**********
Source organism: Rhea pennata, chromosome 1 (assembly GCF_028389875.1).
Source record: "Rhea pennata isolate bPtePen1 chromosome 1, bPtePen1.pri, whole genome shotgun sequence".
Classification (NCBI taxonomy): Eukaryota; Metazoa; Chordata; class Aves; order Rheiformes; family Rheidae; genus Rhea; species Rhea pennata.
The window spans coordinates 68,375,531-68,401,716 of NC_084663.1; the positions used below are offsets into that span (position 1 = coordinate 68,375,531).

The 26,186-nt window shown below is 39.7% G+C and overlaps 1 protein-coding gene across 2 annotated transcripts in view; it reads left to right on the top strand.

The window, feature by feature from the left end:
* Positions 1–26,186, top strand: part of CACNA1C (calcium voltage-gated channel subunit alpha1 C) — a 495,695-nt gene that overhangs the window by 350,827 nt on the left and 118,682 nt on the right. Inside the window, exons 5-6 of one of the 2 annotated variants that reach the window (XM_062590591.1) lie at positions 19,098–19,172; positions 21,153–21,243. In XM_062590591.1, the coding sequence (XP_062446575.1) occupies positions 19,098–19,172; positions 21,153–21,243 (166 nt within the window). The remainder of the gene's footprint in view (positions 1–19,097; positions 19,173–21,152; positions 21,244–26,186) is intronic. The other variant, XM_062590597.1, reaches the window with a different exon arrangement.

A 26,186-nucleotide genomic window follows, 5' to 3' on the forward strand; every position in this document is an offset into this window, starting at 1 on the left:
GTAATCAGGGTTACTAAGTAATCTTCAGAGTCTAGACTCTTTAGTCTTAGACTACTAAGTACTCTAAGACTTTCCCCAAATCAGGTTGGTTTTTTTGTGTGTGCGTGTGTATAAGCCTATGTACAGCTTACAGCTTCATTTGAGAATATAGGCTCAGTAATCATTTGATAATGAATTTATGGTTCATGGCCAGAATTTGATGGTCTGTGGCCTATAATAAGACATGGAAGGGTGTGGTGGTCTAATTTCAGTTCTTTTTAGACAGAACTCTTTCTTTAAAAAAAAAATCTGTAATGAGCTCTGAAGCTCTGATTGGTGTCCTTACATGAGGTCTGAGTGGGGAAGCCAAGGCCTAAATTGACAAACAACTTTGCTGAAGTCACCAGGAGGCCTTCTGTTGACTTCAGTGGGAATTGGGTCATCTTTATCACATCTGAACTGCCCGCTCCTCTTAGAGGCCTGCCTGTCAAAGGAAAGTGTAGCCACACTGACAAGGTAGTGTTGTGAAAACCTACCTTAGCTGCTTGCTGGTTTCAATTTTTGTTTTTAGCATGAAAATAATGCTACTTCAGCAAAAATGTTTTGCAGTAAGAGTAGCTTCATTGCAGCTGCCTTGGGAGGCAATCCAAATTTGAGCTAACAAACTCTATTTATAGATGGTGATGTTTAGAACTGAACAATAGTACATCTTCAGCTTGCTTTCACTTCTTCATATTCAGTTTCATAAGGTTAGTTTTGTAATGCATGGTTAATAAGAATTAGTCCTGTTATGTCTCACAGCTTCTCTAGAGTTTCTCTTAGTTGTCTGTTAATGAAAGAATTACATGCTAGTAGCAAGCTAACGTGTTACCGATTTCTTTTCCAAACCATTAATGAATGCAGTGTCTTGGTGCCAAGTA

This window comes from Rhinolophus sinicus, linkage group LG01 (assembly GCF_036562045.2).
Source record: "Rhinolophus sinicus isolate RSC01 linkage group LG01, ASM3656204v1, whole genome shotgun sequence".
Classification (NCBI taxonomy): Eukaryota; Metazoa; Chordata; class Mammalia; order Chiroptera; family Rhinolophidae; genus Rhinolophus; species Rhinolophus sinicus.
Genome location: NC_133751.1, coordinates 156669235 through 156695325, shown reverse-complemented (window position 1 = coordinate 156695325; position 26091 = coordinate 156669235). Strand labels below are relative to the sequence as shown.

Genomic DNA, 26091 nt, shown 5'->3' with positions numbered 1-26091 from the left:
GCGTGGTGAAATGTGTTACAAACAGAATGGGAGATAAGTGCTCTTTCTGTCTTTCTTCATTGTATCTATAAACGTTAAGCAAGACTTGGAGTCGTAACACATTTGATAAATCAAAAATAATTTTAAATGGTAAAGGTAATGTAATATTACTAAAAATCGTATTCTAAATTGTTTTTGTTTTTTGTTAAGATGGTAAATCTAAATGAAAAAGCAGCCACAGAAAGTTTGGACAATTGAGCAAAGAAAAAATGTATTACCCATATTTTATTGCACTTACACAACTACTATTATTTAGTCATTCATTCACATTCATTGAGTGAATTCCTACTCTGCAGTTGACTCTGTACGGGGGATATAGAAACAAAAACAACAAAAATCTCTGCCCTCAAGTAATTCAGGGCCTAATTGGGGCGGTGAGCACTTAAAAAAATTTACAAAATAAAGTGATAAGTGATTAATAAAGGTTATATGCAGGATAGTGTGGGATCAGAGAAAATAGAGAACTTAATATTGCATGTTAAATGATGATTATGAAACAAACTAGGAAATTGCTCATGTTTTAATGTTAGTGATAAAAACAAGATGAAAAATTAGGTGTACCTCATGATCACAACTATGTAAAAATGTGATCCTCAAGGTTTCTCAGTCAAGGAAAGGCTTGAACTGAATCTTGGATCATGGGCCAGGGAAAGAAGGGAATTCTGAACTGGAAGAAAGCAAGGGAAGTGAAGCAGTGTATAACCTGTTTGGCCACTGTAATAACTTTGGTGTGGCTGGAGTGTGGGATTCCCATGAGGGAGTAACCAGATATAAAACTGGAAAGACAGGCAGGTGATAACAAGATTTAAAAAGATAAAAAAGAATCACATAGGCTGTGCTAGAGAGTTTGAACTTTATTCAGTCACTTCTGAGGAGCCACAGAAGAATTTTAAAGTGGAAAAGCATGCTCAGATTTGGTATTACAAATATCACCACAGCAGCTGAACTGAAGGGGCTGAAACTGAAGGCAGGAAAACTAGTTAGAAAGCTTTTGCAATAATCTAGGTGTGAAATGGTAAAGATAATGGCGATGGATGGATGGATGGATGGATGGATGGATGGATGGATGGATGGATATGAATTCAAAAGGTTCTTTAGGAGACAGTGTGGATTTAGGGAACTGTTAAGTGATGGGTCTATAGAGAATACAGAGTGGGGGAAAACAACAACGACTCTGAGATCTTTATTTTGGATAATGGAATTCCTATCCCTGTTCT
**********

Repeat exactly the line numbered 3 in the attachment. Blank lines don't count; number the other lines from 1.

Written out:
Classification (NCBI taxonomy): Eukaryota; Metazoa; Chordata; class Aves; order Rheiformes; family Rheidae; genus Rhea; species Rhea pennata.